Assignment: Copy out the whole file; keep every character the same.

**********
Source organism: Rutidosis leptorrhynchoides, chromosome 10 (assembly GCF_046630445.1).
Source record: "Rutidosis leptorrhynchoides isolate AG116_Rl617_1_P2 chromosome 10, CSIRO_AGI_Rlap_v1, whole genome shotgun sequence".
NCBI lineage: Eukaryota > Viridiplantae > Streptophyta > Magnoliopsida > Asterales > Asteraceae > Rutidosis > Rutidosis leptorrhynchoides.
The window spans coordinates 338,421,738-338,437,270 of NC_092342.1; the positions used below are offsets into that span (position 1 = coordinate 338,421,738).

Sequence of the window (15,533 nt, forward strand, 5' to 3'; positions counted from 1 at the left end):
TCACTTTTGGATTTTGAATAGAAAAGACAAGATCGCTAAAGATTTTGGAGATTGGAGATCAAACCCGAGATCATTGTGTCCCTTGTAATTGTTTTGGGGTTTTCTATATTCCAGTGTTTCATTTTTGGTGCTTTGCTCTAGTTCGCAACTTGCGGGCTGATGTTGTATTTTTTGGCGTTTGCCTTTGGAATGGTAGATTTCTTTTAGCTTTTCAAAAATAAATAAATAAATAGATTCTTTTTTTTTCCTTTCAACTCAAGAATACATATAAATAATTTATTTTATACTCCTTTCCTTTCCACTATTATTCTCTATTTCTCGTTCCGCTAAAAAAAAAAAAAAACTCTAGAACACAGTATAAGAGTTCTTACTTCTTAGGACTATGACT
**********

Source organism: Rutidosis leptorrhynchoides, chromosome 10 (assembly GCF_046630445.1).
Source record: "Rutidosis leptorrhynchoides isolate AG116_Rl617_1_P2 chromosome 10, CSIRO_AGI_Rlap_v1, whole genome shotgun sequence".
NCBI lineage: Eukaryota > Viridiplantae > Streptophyta > Magnoliopsida > Asterales > Asteraceae > Rutidosis > Rutidosis leptorrhynchoides.
The window spans coordinates 338,421,738-338,437,270 of NC_092342.1; the positions used below are offsets into that span (position 1 = coordinate 338,421,738).

Sequence of the window (15,533 nt, forward strand, 5' to 3'; positions counted from 1 at the left end):
TCACTTTTGGATTTTGAATAGAAAAGACAAGATCGCTAAAGATTTTGGAGATTGGAGATCAAACCCGAGATCATTGTGTCCCTTGTAATTGTTTTGGGGTTTTCTATATTCCAGTGTTTCATTTTTGGTGCTTTGCTCTAGTTCGCAACTTGCGGGCTGATGTTGTATTTTTTGGCGTTTGCCTTTGGAATGGTAGATTTCTTTTAGCTTTTCAAAAATAAATAAATAAATAGATTCTTTTTTTTTCCTTTCAACTCAAGAATACATATAAATAATTTATTTTATACTCCTTTCCTTTCCACTATTATTCTCTATTTCTCGTTCCGCTAAAAAAAAAAAAAAACTCTAGAACACAGTATAAGAGTTCTTACTTCTTAGGACTATGACT